The health and wellbeing of a large number of people in Scotland is being harmed, directly or indirectly, by excessive alcohol consumption and the extent of social harms related to alcohol is increasingly recognised. Alcohol related hospital admissions have quadrupled, death rates have nearly tripled since the early 1980s and the cost of alcohol misuse to the Scottish economy has been estimated at around £3.56 billion per year.
International evidence suggests that effective alcohol policy should encompass a range of interventions (including regulatory measures, support and treatment interventions and changes in culture and attitudes) delivered via a comprehensive approach aimed at the whole population with particular targeting of high risk groups.
The NHS Health Scotland Alcohol Programme supports the implementation and delivery of the Scottish Government’s strategic approach to tackling alcohol misuse Changing Scotland’s Relationship with Alcohol: A Framework for Action(external link). The Framework is broad based, focusing on reducing alcohol consumption, supporting families and communities, developing a positive public attitude towards alcohol, ensuring that individuals are better placed to make positive choices about the role of alcohol in their lives, and improving support and treatment for those who require it.
HEAT Standard: Alcohol Brief Interventions
NHS Health Scotland supported NHS Boards to meet the HEAT H4 Alcohol Brief Interventions Target set by Scottish Government for the delivery of Alcohol Brief Interventions (ABIs) locally (April 2008 - March 2011).
HEAT:H4 (Health Efficiency Access and Treatment) target (external link).
NHS Health Scotland continues to support NHS Boards to build on this work in the priority settings of primary care, accident and emergency and antenatal care, while also supporting them to develop ABI delivery in non-HEAT settings.
The ABI HEAT Standard National Guidance 2014-15 sets out the national guidance for the HEAT standard, underlining that the delivery of ABIs remains a key priority for 2014-15.
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Cross Organisation Alcohol and Drugs Team
The NHS Health Scotland cross organisation alcohol and drugs team is a multidisciplinary team with skills in evaluation, evidence synthesis, data analysis, programme management, learning and workforce development, and communications. Together we work to achieve the following outcomes:
- Individuals and identified organisations have the competency, resources and culture to plan, deliver and evaluate high quality equitable services in alcohol and drugs.
- The workforce is knowledgeable, skilled, confident, motivated and resourced to deliver alcohol and drug health improvement programmes effectively.
- Individuals and identified organisations have a shared knowledge of the evidence base enabling them to inform alcohol and drug policy and practice.
The Learning and Workforce Development team advise on and create sustainable health improvement workforce development opportunities and delivery systems. They work with advisory groups and networks to support the sharing of learning and good practice, workforce mapping and guidance documents. They provide a range of online learning modules and a virtual learning environment for trainer support and development in addition to their training for trainers programmes. These support frontline workers in early identification, brief interventions and behaviour change.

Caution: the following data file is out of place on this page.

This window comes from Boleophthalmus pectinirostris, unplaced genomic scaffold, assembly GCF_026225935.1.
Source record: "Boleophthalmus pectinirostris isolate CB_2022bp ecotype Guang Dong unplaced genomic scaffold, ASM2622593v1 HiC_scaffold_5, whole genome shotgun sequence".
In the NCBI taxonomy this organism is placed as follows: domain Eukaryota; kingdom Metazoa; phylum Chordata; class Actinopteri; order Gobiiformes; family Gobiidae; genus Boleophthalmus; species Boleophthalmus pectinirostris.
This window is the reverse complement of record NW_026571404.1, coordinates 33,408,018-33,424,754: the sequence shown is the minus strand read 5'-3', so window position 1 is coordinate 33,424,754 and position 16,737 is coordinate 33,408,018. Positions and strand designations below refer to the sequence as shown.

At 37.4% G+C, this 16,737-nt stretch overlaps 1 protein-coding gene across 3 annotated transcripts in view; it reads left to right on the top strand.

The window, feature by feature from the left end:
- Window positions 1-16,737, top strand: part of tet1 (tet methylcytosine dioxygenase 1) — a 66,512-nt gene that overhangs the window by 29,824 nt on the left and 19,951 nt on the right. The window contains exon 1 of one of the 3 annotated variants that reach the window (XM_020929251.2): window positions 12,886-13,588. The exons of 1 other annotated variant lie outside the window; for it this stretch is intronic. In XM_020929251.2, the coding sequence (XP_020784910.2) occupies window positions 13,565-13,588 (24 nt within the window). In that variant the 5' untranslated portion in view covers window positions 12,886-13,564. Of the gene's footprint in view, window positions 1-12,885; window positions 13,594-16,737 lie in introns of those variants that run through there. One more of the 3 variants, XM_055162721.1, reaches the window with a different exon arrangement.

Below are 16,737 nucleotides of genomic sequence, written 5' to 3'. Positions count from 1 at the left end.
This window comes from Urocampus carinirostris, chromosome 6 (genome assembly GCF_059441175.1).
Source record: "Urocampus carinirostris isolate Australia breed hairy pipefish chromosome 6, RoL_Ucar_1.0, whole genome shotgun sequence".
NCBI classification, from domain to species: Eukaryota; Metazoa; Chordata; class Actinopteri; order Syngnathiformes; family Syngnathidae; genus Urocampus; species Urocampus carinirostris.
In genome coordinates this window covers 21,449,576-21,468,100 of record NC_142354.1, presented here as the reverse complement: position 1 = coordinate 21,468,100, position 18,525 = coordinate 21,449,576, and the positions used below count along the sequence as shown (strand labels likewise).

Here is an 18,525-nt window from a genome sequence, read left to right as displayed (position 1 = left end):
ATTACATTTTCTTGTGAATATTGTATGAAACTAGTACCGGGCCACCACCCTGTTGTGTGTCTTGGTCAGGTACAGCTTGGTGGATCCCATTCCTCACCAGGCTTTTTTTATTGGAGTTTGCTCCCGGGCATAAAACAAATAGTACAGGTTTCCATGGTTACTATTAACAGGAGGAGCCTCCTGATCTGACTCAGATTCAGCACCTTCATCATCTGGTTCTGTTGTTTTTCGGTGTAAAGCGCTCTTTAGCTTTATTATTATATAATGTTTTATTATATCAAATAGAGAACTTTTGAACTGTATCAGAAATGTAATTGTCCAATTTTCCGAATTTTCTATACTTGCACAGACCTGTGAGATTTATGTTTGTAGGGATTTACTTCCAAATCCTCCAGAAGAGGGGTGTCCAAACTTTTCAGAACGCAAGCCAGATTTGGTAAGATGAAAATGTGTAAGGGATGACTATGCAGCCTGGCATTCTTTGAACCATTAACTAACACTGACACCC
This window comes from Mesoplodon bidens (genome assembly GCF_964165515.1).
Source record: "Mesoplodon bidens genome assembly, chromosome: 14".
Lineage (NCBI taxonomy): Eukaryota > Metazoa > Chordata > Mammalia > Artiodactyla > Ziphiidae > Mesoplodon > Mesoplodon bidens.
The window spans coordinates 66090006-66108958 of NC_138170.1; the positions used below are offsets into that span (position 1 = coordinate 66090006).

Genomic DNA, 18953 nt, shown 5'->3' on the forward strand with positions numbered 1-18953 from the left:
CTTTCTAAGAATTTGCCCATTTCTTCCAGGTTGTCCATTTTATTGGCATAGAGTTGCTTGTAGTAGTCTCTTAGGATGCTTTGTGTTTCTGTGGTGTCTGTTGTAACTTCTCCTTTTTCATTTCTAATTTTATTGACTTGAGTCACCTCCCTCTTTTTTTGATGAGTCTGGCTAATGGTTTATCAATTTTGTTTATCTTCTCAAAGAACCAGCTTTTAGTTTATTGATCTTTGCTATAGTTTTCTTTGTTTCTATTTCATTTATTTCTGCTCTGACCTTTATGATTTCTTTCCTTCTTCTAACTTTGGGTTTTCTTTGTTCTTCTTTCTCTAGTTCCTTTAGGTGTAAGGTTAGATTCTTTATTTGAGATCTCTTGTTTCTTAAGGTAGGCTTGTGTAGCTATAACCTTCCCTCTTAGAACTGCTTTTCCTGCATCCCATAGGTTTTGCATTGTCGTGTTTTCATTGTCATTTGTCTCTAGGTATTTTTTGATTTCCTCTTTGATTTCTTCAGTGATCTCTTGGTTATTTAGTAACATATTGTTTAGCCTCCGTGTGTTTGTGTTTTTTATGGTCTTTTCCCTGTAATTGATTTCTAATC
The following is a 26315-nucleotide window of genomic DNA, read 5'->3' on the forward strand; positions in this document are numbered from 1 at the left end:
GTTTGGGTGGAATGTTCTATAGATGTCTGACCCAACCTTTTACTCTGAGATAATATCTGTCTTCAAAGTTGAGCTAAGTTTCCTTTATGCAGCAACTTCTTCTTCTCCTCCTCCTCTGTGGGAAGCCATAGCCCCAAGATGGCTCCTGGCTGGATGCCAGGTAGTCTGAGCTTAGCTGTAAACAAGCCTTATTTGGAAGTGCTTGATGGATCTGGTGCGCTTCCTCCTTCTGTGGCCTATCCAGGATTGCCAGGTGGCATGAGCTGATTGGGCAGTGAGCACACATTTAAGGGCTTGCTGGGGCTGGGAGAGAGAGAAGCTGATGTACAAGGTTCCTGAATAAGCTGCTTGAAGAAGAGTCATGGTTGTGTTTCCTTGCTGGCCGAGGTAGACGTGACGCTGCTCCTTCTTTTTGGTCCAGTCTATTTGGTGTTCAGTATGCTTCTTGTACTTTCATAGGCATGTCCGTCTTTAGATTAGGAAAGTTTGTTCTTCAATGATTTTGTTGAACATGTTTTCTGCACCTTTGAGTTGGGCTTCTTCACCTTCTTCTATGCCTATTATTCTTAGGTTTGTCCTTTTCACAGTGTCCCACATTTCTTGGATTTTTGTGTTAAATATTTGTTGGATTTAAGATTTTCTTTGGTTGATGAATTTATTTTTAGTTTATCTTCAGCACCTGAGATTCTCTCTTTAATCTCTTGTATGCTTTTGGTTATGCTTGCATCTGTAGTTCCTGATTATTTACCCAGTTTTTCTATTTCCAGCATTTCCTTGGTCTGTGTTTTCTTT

At the request of Scottish Government, NHS Health Scotland leads on Monitoring and Evaluating Scotland´s Alcohol Strategy (MESAS). The evaluation will comprise of a portfolio of studies which started at the beginning of 2010 and are due to finish in 2015, with the monitoring of routine data continuing beyond. The most recent MESAS report is listed in the side panel and further information on MESAS can be found at Monitoring and Evaluating Scotland´s Alcohol Strategy.
The Alcohol and Offenders Criminal Justice Research Programme aims to better understand the extent and nature of alcohol problems in offenders and which effective interventions can address them. The relationship between alcohol and crime - in particular violent crime - is clear, therefore reducing alcohol problems in offenders has the potential for wider outcomes such as a reduction in offending and health inequalities.
The Healthy Working Lives (external link) programme encourages employers to increase staff awareness of alcohol related harm as well as giving information and guidance on the economic and social impact that alcohol and drugs can have on the organisation. Support is also given to assist employers to develop and implement workplace alcohol policies.
The cross organisation alcohol and drug team supports the Alcohol and Drug Partnerships (ADPs) across Scotland to plan and deliver effective local strategies to reduce harm from alcohol and drugs. Further information on ADPs and their Core Outcomes can be found on the Scottish Government website along with Alcohol Reports and Key Developments.
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Reviewed 20 March 2014